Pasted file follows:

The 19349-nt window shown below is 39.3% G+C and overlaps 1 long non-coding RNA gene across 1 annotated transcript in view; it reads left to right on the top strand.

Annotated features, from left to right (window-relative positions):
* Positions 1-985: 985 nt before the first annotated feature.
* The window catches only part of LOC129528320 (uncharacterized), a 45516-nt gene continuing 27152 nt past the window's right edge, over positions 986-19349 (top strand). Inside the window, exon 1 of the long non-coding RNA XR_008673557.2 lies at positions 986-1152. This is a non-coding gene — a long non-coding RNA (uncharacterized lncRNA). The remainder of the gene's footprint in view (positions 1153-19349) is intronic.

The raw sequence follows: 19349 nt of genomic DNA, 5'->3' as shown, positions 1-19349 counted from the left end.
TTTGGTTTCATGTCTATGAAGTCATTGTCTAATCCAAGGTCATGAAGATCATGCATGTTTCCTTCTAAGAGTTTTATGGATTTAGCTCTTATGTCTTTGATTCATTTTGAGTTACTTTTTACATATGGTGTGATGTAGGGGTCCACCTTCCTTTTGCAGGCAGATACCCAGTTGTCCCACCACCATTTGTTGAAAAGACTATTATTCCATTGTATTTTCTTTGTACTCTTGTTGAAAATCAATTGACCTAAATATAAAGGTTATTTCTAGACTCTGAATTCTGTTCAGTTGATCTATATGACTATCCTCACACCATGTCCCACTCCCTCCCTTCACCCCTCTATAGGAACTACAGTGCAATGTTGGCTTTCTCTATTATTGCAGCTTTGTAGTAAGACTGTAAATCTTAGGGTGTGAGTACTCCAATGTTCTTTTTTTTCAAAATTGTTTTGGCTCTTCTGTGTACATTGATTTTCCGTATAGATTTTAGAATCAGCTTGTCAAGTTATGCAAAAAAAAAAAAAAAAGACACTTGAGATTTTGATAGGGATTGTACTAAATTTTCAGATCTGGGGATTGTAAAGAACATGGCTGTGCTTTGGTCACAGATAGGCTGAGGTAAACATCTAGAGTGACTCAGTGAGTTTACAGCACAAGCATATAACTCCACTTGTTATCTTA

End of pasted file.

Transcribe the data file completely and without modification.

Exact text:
The 19349-nt window shown below is 39.3% G+C and overlaps 1 long non-coding RNA gene across 1 annotated transcript in view; it reads left to right on the top strand.

Annotated features, from left to right (window-relative positions):
* Positions 1-985: 985 nt before the first annotated feature.
* The window catches only part of LOC129528320 (uncharacterized), a 45516-nt gene continuing 27152 nt past the window's right edge, over positions 986-19349 (top strand). Inside the window, exon 1 of the long non-coding RNA XR_008673557.2 lies at positions 986-1152. This is a non-coding gene — a long non-coding RNA (uncharacterized lncRNA). The remainder of the gene's footprint in view (positions 1153-19349) is intronic.

The raw sequence follows: 19349 nt of genomic DNA, 5'->3' as shown, positions 1-19349 counted from the left end.
TTTGGTTTCATGTCTATGAAGTCATTGTCTAATCCAAGGTCATGAAGATCATGCATGTTTCCTTCTAAGAGTTTTATGGATTTAGCTCTTATGTCTTTGATTCATTTTGAGTTACTTTTTACATATGGTGTGATGTAGGGGTCCACCTTCCTTTTGCAGGCAGATACCCAGTTGTCCCACCACCATTTGTTGAAAAGACTATTATTCCATTGTATTTTCTTTGTACTCTTGTTGAAAATCAATTGACCTAAATATAAAGGTTATTTCTAGACTCTGAATTCTGTTCAGTTGATCTATATGACTATCCTCACACCATGTCCCACTCCCTCCCTTCACCCCTCTATAGGAACTACAGTGCAATGTTGGCTTTCTCTATTATTGCAGCTTTGTAGTAAGACTGTAAATCTTAGGGTGTGAGTACTCCAATGTTCTTTTTTTTCAAAATTGTTTTGGCTCTTCTGTGTACATTGATTTTCCGTATAGATTTTAGAATCAGCTTGTCAAGTTATGCAAAAAAAAAAAAAAAAGACACTTGAGATTTTGATAGGGATTGTACTAAATTTTCAGATCTGGGGATTGTAAAGAACATGGCTGTGCTTTGGTCACAGATAGGCTGAGGTAAACATCTAGAGTGACTCAGTGAGTTTACAGCACAAGCATATAACTCCACTTGTTATCTTA